According to the LCA results the supporting structure [24], was made of modular galvanized steel, allows to better personalize shape and dimensions, according to client needs.

Despite being very thin, the protective layer is impenetrable for aggressive species, and will be able to reduce zinc corrosion to a value equal to 1/17-1/18 of the speed at which unprotected steel dissolves.

As far as coating materials are concerned, the choice made was of a type of bi-oriented rigid PVC preferred to HDPE taking into account the LCA results shown in Figure 5. This material will allow the passage of short infra-red rays (heat rays) and will prevent the leaking of far infrared rays emitted by the soil (black- bodies) thus ensuring the greenhouse effect; it will furthermore be able to transmit the rays which will ensure photosynthesis in plants, however partially preventing the passage of ultraviolet rays, inhibitors of the photosynthetic process. Thanks to the special bi-orientation treatment, panels will be shockproof and hail resistant. Indeed, their resilience in traction is superior to 1200 KJ sqm, i.e. between two and three times more than normal PVC panels; these values will remain stable also at low temperatures (up to -60°C).

The integrated approach typical of the BIM methodology makes it possible immediately to check the validity of the choices coming from the LCA approach also from the point of view of energy performance and then, of course, triggering an iterative optimization process.

The design choices were in fact directed to an “envelope-HVAC” system with high energy performance (near zero energy building) with strong production of energy from renewable sources.

The energy analysis of the building was carried out with a calculation that took into account different energy flows, interacting with each other; the heat is added to the greenhouse by the incident solar radiation (sr) and by the heating system (cHa), whereas lost due to the ventilation through outdoor air or air leakage (ea) and heat transfer through the greenhouse roof (r). Also, internal thermal loads such as plants (p) and soil (f) and the HVAC system (h) are taken into account (Table 3).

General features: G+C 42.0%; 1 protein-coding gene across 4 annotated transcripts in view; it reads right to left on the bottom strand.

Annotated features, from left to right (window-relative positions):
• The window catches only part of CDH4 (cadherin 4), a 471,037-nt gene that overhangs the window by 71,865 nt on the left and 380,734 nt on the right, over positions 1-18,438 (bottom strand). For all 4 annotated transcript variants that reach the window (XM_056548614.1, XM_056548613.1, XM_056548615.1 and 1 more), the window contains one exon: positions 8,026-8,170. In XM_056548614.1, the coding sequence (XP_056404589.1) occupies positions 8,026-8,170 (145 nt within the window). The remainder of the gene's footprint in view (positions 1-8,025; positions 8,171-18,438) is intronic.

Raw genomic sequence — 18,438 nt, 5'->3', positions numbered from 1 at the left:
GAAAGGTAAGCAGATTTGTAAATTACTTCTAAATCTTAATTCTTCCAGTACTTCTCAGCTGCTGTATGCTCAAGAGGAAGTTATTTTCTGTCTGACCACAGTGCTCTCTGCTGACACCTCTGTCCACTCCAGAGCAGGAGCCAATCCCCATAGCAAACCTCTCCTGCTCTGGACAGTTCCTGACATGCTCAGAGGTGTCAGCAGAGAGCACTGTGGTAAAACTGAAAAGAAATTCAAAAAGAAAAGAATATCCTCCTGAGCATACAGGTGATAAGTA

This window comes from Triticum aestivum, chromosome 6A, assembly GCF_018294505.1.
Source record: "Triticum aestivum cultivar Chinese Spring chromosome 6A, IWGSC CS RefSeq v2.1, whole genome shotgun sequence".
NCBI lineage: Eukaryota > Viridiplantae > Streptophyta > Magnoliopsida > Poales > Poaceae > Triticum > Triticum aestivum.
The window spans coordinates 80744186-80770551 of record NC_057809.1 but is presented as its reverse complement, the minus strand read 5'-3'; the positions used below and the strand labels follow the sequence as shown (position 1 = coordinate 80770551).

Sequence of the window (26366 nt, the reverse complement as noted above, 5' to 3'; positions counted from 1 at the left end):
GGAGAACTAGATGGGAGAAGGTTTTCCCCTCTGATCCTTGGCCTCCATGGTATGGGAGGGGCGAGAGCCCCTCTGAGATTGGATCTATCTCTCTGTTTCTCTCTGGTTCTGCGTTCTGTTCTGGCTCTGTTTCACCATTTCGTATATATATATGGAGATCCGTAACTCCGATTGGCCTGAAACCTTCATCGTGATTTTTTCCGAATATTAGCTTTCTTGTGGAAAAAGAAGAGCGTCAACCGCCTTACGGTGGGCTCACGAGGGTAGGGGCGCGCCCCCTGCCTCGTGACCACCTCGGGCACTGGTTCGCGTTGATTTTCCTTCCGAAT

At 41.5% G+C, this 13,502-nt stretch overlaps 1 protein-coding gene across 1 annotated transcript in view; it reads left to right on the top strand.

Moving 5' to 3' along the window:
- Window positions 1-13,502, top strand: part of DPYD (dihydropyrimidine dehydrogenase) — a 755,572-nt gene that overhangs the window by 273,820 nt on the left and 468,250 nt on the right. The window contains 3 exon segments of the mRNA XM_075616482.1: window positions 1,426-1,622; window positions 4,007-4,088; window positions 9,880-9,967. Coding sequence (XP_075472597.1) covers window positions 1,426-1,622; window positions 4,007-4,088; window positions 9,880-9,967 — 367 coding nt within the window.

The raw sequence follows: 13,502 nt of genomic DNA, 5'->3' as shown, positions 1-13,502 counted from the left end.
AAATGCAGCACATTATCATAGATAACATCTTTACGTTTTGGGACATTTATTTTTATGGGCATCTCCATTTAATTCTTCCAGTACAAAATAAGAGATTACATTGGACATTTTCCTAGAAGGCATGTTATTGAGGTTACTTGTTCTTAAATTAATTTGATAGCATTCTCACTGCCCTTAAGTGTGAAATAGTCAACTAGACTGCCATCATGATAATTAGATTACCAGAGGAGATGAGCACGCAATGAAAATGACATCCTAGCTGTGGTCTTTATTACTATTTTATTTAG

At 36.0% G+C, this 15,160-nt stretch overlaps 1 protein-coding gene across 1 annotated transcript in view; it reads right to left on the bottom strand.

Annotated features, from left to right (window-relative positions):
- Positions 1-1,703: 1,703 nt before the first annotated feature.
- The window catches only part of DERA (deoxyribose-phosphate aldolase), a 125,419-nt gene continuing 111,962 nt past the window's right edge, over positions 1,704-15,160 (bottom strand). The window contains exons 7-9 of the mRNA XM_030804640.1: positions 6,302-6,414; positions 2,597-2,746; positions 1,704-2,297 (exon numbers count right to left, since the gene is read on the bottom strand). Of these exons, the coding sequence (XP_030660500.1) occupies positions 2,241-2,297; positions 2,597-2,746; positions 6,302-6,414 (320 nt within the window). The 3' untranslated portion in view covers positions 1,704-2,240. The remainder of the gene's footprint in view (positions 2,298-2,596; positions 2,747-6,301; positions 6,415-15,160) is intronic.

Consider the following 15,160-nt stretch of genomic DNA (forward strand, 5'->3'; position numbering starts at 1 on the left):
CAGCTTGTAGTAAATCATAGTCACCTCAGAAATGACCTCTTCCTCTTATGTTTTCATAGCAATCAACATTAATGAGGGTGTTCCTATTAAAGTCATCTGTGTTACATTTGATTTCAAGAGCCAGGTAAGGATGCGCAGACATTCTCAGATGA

At the same time, simulations were carried out monitoring the micro-climatic parameters, modified by the greenhouse coverings, that most influence the physiology of plants: temperature, thermal radiation, air humidity, air flows and CO2 concentration.

Table 3. Parameters of the main greenhouse energy flows


Indoor air (a)

Plant (p)

Soil (f)

Roof (r)

Conditioning (h)

Sun (sr)

Outdoor air (ea)

Sky (s)



c, I

c, I

c, I






c, I









c, I









c, I








c= convection; k= conduction; sr= solar radiation; r’= transmissivity of the roof if greater than 0

I= latent heat; r= radiation; i= infiltration and/or heat loss

Air: cHp + cHf + cHr + (cHr) + iH=0

Vegetal canopy: cHa + IHa + rHf + rHr + (rHh) + srH + rHs = 0

Soil: cHa + Iha + rHp + khf + rHr + (rHh) + srH + rHs = 0

Roof: cHa + IHa + rHp + rHf + (rHh) + srH + cHea + rHs = 0

Conditioning (heating/cooling): cHa + rHp + rHf + rHr + hH = 0

Source: ENEA. Energy conservation and renewable energies for green house heating. FAO, CNRE n.2, Guidelines.
Figure 6. Energy performance certificate

The temperature in fact directly influences the speed of all the biochemical reactions of plants (such as respiration, photosynthesis, other anabolic and catabolic reactions, etc.), driving some macroscopic phenomena (growth, transpiration, etc.). The optimal management of plant productions in a protected environment is strongly conditioned by both the internal climatic factors (air temperature, ventilation, relative humidity, solar radiation and lighting, plant health) and by the interactions between the various factors in relation to the microclimatic conditions (above all from the interactions between solar radiation, light, temperature, humidity) in the various stages of physiological and productive growth and development. The energy analysis was carried out through a digital twin of a greenhouse made in BIM environment using MC4 tool for Revit and, according to the Italian legislation, the energy performance certificate (APE) was also produced using ArchiEnergy software pointed out by Sapienza University; the overall energy performance coming from the simulations is equal to 165.4 kwh/m² year, that classifies the building as “near zero energy building” as shown in the Figure 6.